In the growing world of online marketing, and with the increased public profile and popularity of our athletes, there is increased value and interest in the name and image of professional sportspeople.
For example, the AFL’s collective bargaining agreement with the AFL Players’ Association permits players to profit from the use of their image rights through direct/indirect additional agreements with their Clubs. However, the tax implications of such arrangements recently came to a head in a case involving the Brisbane Lions (Brisbane Bears – Fitzroy Football Club Limited v Commissioner of State Revenue  QCA 223).
At issue in the case was whether payments ostensibly for image rights made to the players were to be characterised as taxable wages, and would therefore have been subject to payroll tax. Specifically, the case hinged on whether the players were being paid for the use of their image rights in their position as an employee of the club.
Brisbane argued that such payments were not related to the services the players provided as employees but for the grant of a licence for use of the players’ image rights. Therefore, the Lions submitted that the payments were not subject to payroll tax.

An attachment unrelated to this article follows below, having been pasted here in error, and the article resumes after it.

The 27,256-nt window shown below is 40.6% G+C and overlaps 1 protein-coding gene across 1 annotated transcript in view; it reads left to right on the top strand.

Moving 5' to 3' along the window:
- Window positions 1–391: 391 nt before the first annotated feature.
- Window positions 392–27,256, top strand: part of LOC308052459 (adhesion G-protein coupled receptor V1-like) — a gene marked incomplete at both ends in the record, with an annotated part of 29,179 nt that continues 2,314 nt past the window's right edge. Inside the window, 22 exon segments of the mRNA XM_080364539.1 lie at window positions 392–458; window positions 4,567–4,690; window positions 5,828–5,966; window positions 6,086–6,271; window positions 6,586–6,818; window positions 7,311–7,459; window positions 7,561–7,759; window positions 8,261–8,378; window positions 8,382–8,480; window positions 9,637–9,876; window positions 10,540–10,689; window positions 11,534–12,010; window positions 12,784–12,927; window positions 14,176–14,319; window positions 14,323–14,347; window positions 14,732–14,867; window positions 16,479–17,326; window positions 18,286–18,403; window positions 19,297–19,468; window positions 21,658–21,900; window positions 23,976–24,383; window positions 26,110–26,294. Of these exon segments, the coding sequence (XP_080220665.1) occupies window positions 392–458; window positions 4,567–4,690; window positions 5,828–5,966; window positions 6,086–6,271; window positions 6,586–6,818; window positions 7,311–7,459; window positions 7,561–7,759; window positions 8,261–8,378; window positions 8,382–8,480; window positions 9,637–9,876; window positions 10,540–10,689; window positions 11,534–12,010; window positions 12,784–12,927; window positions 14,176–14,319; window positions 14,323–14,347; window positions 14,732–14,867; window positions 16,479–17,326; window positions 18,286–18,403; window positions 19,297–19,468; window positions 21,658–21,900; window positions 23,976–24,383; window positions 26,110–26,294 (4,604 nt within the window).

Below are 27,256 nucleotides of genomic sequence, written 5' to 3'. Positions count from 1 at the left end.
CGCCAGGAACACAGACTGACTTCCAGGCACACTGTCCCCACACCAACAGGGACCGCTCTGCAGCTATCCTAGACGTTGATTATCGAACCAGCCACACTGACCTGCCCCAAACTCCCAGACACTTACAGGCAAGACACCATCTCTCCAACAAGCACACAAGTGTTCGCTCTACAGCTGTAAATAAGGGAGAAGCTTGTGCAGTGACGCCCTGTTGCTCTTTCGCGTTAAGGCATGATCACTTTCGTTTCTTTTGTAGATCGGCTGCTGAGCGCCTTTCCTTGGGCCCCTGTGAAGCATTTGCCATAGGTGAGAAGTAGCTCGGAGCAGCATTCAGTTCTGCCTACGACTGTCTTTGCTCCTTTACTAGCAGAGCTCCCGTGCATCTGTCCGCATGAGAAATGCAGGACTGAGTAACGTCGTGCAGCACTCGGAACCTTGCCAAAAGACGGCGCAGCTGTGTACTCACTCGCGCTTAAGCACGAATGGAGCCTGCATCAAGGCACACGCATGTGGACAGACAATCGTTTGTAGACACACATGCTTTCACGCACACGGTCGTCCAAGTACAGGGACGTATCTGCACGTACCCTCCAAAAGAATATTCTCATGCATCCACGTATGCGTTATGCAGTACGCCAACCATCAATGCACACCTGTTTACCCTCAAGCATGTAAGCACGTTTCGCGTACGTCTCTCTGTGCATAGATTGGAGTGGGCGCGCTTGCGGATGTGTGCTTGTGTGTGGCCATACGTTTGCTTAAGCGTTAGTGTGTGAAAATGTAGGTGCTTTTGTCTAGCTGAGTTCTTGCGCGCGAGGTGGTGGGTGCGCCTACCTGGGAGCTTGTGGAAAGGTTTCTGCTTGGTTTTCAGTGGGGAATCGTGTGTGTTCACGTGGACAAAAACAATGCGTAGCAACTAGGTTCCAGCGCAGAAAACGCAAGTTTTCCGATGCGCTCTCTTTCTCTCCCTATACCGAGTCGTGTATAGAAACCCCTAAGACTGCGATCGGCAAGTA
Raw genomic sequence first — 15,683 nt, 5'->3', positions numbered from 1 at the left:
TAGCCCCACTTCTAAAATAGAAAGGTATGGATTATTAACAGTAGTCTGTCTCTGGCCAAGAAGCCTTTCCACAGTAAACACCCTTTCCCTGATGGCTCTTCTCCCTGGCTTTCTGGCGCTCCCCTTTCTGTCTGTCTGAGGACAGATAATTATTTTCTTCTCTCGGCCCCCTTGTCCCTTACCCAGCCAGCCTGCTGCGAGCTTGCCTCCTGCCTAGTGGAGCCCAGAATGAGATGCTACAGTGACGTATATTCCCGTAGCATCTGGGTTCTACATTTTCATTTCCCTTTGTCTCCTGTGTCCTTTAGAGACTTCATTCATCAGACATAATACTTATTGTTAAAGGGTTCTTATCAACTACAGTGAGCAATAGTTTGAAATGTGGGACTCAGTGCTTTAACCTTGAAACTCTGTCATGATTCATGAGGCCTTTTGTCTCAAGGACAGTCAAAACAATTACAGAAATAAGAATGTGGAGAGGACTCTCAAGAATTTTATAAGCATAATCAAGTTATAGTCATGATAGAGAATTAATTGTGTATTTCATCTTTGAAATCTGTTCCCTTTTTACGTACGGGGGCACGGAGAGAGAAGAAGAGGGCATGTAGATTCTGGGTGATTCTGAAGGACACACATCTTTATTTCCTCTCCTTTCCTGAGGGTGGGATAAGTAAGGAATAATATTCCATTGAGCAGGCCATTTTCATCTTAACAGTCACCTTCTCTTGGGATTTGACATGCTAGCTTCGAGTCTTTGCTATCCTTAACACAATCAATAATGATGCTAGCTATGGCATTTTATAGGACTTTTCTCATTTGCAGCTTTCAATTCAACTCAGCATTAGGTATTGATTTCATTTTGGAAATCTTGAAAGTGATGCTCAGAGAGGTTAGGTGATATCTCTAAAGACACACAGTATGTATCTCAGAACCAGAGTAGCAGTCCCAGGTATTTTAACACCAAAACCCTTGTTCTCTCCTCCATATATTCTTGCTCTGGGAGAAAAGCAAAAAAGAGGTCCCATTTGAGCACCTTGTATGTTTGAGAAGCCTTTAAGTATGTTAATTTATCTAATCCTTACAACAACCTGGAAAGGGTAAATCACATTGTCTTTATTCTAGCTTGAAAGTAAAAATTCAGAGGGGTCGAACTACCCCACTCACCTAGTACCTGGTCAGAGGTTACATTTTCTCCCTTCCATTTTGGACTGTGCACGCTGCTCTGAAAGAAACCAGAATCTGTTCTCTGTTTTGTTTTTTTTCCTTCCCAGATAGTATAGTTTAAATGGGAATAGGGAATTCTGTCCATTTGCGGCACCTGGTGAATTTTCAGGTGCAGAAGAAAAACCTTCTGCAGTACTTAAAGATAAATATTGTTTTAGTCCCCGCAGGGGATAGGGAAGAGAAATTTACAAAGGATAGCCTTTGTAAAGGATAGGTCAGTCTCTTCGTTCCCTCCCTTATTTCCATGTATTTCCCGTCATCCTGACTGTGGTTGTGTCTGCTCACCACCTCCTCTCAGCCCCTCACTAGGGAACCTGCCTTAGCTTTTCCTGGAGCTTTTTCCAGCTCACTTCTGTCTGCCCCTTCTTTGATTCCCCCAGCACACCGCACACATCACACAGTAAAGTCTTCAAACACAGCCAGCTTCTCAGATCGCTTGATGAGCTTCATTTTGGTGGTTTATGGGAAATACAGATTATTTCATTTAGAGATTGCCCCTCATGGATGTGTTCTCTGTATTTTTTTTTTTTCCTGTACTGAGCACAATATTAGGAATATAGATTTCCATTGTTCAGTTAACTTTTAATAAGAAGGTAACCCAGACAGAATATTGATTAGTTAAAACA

However, the court found in favour of the Commissioner of State Revenue and held that the payments were for the promotional and marketing services provided by the players which encompassed the use of the players’ image rights. Therefore, there was no separate payment outside the scope of the players’ employment for their image rights as this was merely incidental to the services they agreed to provide.
Consequently, given the court found that the players were only paid for their services, and not separately for the use of their image rights, payroll tax was applicable.
The case demonstrates that the court will not easily construe two separate arrangements (one agreement for promotional and marketing services, and another granting a licence for image rights), so there needs to be a clear distinction between payments an athlete receives for promotional services, and payments purely for the use of their image. Sports clubs and athletes are advised to seek legal advice before entering into any such agreement.
In other news in this area, The ATO’s Draft Practical Compliance Guideline 2017/ proposed a ‘safe harbour’ whereby sportspersons who receive payments for the use of their image rights can apportion up to 10% of these payments to be treated as the income of a third-party associated entity. This will have the effect of lowering the sportspersons’ taxable income.
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